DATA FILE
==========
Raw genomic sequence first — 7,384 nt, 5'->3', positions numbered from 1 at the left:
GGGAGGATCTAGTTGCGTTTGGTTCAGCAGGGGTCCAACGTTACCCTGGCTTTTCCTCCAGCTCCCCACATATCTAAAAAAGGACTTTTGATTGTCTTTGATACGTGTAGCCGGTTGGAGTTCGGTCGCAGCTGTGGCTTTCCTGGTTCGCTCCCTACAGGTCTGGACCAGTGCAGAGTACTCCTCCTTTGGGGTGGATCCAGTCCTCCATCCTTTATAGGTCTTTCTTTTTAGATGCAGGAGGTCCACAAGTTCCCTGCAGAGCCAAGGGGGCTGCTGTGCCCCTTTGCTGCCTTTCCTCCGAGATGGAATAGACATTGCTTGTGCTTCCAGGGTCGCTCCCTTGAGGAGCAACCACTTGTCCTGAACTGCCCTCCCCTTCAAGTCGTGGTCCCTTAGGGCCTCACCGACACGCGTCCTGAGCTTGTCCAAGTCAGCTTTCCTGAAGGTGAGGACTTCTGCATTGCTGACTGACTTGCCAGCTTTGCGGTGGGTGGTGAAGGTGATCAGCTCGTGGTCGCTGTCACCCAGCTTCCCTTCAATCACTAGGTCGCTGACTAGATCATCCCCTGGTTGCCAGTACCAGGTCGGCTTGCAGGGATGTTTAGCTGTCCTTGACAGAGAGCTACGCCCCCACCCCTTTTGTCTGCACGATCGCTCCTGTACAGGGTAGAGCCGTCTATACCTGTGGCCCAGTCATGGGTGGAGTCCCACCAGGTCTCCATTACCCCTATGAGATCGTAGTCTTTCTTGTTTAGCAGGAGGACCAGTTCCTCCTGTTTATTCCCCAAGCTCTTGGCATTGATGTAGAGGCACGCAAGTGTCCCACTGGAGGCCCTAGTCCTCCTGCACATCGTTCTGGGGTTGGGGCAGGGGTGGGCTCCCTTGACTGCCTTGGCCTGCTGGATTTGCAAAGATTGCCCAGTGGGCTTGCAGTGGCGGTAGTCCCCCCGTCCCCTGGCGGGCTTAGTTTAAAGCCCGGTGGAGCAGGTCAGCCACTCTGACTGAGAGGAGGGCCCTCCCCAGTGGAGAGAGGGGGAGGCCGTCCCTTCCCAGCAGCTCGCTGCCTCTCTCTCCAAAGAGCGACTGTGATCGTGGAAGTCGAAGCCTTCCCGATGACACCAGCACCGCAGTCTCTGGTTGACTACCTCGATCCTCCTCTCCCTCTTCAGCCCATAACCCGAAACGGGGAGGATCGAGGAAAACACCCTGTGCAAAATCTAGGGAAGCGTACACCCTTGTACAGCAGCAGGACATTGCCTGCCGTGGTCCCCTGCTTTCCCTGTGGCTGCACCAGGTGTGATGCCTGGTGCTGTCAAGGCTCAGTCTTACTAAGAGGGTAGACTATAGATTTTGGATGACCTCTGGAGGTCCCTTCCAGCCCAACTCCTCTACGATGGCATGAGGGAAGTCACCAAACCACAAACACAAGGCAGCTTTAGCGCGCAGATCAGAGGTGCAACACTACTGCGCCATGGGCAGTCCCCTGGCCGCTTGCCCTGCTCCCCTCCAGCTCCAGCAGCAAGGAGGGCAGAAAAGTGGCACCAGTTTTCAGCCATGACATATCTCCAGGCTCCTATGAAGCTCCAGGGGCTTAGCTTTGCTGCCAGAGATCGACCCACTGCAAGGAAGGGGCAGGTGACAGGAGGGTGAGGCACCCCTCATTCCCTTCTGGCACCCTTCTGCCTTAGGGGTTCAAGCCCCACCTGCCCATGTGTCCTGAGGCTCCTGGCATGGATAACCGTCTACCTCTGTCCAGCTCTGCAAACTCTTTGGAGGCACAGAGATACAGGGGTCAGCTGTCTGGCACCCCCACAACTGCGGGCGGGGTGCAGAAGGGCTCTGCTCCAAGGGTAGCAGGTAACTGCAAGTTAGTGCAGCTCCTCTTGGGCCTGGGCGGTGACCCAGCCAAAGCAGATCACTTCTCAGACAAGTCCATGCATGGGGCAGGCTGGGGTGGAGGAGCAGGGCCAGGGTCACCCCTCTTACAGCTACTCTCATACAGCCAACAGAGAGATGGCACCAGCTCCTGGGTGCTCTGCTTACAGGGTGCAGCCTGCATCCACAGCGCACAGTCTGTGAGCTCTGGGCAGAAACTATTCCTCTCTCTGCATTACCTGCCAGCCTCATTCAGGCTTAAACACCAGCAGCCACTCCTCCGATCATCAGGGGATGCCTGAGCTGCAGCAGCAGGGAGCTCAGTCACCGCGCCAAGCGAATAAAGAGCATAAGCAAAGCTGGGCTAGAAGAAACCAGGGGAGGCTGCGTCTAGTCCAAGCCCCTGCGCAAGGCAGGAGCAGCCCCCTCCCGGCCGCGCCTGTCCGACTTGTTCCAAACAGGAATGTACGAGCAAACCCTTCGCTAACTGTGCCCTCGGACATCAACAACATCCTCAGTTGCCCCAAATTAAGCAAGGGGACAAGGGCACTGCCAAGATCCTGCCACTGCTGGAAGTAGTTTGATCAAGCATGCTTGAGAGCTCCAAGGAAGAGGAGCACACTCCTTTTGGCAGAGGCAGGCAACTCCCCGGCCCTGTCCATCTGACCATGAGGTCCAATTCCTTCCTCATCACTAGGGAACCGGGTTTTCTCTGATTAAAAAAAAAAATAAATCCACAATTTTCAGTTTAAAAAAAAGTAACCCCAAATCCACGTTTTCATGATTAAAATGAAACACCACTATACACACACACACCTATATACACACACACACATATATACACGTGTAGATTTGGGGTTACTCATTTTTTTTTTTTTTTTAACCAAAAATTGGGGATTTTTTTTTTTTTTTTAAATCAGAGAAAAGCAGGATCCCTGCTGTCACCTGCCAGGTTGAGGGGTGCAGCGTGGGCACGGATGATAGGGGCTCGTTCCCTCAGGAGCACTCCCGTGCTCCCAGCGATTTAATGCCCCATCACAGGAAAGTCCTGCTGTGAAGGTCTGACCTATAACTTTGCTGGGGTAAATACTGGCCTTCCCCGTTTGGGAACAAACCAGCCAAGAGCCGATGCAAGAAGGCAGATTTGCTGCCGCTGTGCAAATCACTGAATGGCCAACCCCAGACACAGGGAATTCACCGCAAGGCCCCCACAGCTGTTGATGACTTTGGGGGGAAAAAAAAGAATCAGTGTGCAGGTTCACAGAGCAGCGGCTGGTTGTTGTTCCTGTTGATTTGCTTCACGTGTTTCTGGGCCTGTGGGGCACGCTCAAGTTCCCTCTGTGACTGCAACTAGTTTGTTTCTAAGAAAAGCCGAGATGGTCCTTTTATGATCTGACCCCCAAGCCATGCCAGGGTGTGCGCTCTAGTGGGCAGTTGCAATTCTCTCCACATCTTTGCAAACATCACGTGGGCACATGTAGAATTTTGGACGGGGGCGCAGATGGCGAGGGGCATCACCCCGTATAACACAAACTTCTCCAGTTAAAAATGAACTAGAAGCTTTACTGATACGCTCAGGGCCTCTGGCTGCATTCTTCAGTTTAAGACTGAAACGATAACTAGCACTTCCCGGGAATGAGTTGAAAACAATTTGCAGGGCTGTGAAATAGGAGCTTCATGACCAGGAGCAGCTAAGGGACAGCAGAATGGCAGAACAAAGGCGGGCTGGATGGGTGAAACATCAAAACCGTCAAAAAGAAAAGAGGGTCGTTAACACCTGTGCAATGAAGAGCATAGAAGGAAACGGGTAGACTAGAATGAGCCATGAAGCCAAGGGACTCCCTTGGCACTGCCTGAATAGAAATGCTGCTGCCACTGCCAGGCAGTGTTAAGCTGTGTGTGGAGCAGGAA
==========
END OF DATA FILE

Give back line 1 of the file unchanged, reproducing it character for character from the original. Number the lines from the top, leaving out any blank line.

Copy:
Raw genomic sequence first — 7,384 nt, 5'->3', positions numbered from 1 at the left: